The preformed polyethylene gel is slid from the mold onto the plastic wrap. The plastic wrap is folded over, so the gel is completely covered with one layer of plastic wrap. The resulting barrier film envelope consists of a single layer of LDPE film upon which a layer of gel sits; with another layer of LDPE film covering the top of the gel. The LDPE film is pressed close around the three open edges.
The prepared gel is placed between two layers of polyethylene substrate to be adhered. The substrate “sandwich” is placed in a frame to provide proper alignment during the curing process.
The frame and lap-shear samples are placed into a pre-heated press. Example test temperatures were between about 105 and about 120° C. The range of applied pressures was from about 5 to about 50 psi. The bond formation process takes a minimum of about 20 minutes at the set temperature. The lap-shear sample is allowed to cool to room temperature before testing. Representative examples are provided in Table 1.
Generally, HDPE substrates were bonded using the gel adhesive in a heated platen equipped Carver press with test sample thicknesses, pressures, and temperatures varied. The samples were prepared using a modified version of the ASTM standards D3163, D3165, and D5868. For the results shown in Table 1, the modified parameters were: overlap=0.5″ square inches (1″ wide×0.5″long), pull rate=0.5″/min, substrate thickness= 3/16″, 3/16″ Backers are glued to the back of the substrate to keep samples in shear, as provided by the ASTM standard. The substrate sheets were cut into pieces for overlap shear tests according to ASTM standards. The substrate pieces that were used for the lap-shear tests were 4.5″×1″× 3/16″. Spacers were 4″×1″× 3/16″, and doublers were 3.5″×1″× 3/16″.
A glass container/s containing decalin is inserted into the holding rack of the oil bath. The oil bath temperature is set to 101 to 105° C. (the temperature varies with the polyethylene film material) and the bath is allowed to equilibrate for about 1 hour. If the bath is already hot, but the decalin containers are not, at least 30 minutes is allowed for the decalin in these containers to reach the bath's set point temperature. The hot decalin temperature in each container is measured prior to the start of each batch of film samples.
A piece of film of desired size is cut (the film samples will swell 50-60% in all directions). The polyethylene can be low (LDPE), medium (MDPE), high density (HDPE), or ultrahigh molecular weight (UHMWPE).
The film is placed into the hot glass decalin container, making sure the film is fully submerged into the hot decalin. The hot decalin temperature in each container is measured and documented prior to the start of each batch of film samples.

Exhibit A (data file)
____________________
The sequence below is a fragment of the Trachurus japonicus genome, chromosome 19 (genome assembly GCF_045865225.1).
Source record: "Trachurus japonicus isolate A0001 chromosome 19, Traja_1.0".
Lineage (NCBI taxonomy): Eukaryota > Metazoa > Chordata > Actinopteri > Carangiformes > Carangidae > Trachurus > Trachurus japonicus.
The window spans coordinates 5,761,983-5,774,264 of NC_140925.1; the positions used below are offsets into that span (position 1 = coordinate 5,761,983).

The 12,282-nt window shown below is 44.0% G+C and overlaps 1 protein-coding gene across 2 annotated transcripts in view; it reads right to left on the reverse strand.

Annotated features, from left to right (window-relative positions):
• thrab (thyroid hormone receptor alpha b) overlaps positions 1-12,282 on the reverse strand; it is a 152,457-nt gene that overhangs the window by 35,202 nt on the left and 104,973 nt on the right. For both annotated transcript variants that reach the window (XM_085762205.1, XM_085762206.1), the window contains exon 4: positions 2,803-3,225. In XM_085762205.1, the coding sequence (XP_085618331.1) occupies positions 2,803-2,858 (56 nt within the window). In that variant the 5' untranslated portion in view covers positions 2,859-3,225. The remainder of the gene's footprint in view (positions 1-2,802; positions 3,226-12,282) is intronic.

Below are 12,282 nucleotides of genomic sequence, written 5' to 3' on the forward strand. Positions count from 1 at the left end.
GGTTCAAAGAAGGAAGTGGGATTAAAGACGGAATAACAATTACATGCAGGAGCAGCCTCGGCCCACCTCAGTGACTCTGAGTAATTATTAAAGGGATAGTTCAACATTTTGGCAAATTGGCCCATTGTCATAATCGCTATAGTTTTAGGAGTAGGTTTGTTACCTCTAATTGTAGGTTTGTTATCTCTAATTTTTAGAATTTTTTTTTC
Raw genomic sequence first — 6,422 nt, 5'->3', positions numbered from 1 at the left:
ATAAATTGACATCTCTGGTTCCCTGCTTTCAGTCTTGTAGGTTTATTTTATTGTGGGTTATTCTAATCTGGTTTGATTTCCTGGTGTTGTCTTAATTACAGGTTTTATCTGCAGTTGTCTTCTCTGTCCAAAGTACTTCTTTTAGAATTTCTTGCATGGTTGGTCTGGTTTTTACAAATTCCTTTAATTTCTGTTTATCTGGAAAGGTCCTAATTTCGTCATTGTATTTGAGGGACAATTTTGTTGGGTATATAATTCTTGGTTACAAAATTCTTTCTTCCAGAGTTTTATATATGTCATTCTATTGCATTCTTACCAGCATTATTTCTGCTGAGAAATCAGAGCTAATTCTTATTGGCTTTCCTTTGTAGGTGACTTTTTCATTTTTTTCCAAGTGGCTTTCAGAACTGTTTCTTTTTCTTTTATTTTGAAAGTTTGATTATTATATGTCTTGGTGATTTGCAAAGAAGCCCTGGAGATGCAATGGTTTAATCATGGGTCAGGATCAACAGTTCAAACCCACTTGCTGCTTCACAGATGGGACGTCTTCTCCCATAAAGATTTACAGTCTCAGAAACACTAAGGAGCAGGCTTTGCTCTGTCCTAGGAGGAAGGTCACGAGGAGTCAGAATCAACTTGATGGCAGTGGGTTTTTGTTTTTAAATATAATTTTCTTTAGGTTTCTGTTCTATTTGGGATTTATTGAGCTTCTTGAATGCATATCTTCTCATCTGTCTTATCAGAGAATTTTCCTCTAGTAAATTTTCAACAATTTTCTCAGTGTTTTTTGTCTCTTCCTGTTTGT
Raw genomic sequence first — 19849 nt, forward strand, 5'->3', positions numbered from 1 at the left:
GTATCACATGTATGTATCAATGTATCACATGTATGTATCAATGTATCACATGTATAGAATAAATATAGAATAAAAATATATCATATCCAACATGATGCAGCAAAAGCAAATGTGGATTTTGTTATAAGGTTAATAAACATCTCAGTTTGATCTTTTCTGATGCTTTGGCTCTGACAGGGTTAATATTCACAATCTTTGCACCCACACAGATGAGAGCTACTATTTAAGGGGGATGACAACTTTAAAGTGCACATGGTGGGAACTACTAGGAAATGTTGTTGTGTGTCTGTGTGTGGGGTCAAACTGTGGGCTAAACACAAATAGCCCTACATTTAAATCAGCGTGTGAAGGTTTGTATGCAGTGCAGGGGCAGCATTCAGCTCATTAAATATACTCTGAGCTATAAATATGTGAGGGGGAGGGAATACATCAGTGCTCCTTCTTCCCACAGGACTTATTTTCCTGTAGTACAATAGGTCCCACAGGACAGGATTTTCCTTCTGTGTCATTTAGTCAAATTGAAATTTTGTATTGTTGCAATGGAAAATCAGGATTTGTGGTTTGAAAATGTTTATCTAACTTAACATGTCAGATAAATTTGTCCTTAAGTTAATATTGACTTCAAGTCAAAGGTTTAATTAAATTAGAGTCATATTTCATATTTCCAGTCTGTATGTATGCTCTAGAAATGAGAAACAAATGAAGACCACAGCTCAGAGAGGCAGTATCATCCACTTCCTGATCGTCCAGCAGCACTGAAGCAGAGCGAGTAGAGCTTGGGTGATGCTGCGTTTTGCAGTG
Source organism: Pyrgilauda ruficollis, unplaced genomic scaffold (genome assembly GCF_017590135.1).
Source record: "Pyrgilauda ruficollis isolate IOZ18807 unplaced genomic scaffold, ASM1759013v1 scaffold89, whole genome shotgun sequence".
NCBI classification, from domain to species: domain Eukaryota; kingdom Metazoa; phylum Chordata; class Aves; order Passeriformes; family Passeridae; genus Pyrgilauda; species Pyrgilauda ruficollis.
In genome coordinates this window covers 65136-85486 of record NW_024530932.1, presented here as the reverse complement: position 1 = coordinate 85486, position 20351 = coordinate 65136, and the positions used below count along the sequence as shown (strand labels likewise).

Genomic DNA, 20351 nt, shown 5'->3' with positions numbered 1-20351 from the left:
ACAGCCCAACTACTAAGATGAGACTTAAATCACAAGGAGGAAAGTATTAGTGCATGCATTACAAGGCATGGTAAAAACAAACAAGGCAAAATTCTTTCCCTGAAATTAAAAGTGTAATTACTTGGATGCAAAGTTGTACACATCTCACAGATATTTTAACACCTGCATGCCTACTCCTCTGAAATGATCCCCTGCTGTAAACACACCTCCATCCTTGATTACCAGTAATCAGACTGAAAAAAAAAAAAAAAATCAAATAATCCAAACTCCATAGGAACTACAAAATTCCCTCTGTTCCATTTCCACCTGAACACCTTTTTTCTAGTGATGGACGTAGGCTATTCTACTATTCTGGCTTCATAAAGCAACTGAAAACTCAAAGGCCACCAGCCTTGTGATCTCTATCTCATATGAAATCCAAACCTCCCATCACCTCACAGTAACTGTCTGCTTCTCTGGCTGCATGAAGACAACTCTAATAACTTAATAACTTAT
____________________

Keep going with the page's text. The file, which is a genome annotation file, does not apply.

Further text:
The film is allowed to swell for the desired time period (a baseline of 40 minutes for 20 wt % using 0.020″ UHMWPE film). Weight percent is based on polymer content.
Once the desired swelling time is reached, the film is removed from the hot decalin with tweezers and plunged directly into a bottle of clean decalin that was kept in the freezer. The freezer bottle (with sample) is placed back into the freezer for at least 5 minutes.
Using tweezers, the chilled film sample is removed from the freezer bottle and placed into a closeable glass container or folded into LDPE or aluminum foil envelope and labeled.
The prepared swollen film is placed between two layers of polyethylene substrate to be adhered. The substrate “sandwich” is placed in a frame to provide proper alignment during the curing process.
The frame and lap-shear samples are placed into a pre-heated press. In order to simulate field conditions some lap-shear samples are made without preheating the press platens. Example test temperatures were between 110 and 120° C. The range of applied pressures was 5 to 50 psi. The bond formation process takes a minimum of about 20 minutes at the set temperature. The lap-shear sample is allowed to cool to room temperature before testing. Representative examples are provided in Table 2.
Generally, HDPE substrates were bonded using the swollen film adhesive in a heated platen equipped Carver press with test sample thicknesses, pressures, and temperatures varied. The samples were prepared using a modified version of the ASTM standards D3163, D3165, and D5868. For the results shown in Table 2, the modified parameters were: overlap=0.5 square inches (1″ wide×0.5″ long), pull rate=1″/min, substrate thickness=⅜″. The substrate sheets were cut into pieces for overlap shear tests according to ASTM standards. The substrate pieces that were used for the lap-shear tests were 4″×1″×⅜″.
Although the present invention has been described with reference to preferred embodiments, persons skilled in the art will recognize that changes may be made in form and detail without departing from the spirit and scope of the invention.